Ever seen some fake-smiling, fake-tanning celebrity TV chef produce a display of culinary prestidigitation, but then when you replicate it, following the provided recipe to the letter and using the exact same ingredients, the end result is just… off? A little tougher to chew, a little harder to swallow, it’s just not quite as tasty as when you first saw it.
Well that’s pretty much the case with RED 2, which once again brings together all of the components that made the first film such an ebullient smash hit, but somehow still ends up a bit of stale flop.
That’s not to say that RED 2 is without it’s merits though. The cast of Bruce Willis, John Malkovich and Helen Mirren as ou toppie/tannie government spies Frank, Marvin and Victoria, still know how to have a good time with what they’re given, despite the fact that Willis’s performance often feels like he’s just here for the paycheck and free lunch buffet. Luckily his thespian slack is picked up by the infectiously fun Mary-Louise Parker as Willis’ adrenalin seeking girlfriend, Sarah.
Franchise newcomers Anthony Hopkins, Byung-Hun Lee, Neal McDonough and Catherine Zeta Jones are a mixed bag though. Hopkins does what Hopkins always does – no more, no less – as the scatterbrained Dr Edward Bailey; Lee – who I’m now 100% convinced has a clause built into his contract that any film he stars in will find a way, no matter how silly, for him to show off his permanently glistening abs and pecs – fills the film’s kickass ass kicking quota handily; McDonough, as the ruthless agent on Willis and co’s trail, reminds of his character in Minority Report, only with more snark and steely bastardness; and a puffy-faced Jones ends up as the the world’s most unlikeliest Russian spy/general in the history of Russian spies/generals.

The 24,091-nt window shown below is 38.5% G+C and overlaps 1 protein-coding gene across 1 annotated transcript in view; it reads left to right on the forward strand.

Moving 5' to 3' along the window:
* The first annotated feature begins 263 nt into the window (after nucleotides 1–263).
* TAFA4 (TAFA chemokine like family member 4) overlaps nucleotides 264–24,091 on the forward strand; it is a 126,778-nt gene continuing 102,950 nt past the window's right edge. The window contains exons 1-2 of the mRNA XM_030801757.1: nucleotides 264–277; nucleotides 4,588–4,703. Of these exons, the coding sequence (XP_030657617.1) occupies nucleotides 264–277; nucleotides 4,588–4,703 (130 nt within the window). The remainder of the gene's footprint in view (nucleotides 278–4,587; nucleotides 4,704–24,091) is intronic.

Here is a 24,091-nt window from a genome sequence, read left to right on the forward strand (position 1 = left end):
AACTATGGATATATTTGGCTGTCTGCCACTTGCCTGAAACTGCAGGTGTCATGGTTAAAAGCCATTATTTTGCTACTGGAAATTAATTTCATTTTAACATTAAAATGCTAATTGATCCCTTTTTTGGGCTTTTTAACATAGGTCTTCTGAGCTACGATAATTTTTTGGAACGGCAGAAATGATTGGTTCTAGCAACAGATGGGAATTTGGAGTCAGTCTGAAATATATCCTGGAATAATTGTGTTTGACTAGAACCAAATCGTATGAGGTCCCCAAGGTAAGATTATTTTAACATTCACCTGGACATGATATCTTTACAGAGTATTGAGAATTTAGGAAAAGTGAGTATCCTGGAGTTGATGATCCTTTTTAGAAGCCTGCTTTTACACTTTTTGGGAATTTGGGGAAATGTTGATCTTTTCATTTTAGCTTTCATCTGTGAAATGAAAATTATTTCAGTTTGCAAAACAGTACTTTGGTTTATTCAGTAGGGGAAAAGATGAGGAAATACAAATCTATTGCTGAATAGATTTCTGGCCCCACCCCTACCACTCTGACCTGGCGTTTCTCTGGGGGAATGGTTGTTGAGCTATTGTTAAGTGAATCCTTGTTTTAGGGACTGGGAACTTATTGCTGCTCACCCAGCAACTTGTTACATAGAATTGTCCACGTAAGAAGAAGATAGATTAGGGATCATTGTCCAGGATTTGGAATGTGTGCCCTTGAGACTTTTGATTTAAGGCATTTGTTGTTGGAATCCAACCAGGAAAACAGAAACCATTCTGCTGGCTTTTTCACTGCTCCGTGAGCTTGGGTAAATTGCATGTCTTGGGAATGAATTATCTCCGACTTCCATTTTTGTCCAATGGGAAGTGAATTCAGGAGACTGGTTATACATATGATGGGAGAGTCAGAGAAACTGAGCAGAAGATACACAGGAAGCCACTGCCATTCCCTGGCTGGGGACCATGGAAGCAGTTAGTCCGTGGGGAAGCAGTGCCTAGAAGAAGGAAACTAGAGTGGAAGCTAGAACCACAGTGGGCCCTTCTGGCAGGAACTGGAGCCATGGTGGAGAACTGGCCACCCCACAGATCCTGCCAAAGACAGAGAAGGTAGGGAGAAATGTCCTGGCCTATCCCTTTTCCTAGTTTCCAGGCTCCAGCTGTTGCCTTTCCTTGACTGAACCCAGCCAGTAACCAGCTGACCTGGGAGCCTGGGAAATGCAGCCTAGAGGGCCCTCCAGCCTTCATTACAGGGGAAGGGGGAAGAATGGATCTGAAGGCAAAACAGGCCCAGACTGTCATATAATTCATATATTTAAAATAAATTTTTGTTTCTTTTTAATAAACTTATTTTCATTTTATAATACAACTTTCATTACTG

They all get up to some high-octane hijinks, when returning screenwriters Jon and Erich Hoeber’s screenplay has Willis, Parker and Malkovich lured out of their lives of laying low by the threat of a mysterious superweapon – which has its origin in one of their old botched missions – detonating in the heart of Russia. Who lured them out and what his/her endgame is, is unfortunately an overly convoluted jumble that frequently thumbs its whiskey-veined nose at logic and common sense, with some ridiculous plot twists along the way.
And here’s the film’s biggest problem. RED was a ridiculous movie, but one that blissfully basked in said ridiculousness, and in turn resulted in an effortlessly grin-inducing romp that you just couldn’t help but enjoy. Everything about RED 2 feels like an artificial attempt to recapture that exact same sense of popcorn munching magic, and in forcing the issue, through blatant “do the same thing from the previous movie, but bigger” set pieces, it all just comes across as tired and rote.
Director Dean Parisot, who takes over from original helmer Robert Schwentke, shows moments of that jovial snark that he pulled off so well on Galaxy Quest, but except for a couple nice nods back to the franchise’s comic book roots, generally plays it safe everywhere else. The result is a movie where, admittedly, nobody is doing anything criminal, but nobody is doing anything really special either. It isn’t a good film, nor is it an outright terrible film; it just is. And that, paradoxically, is actually worse than the second option.
Despite the fact that the visual of Dame Helen Mirren standing around in fatigues brandishing a monster of a sniper rifle never loses its charm, this was really never a sequel that anybody was asking for (except perhaps Bruce Willis’ bank manager), and maybe it would have been better off for us all if it had just stayed in retirement.
Last Updated: September 19, 2013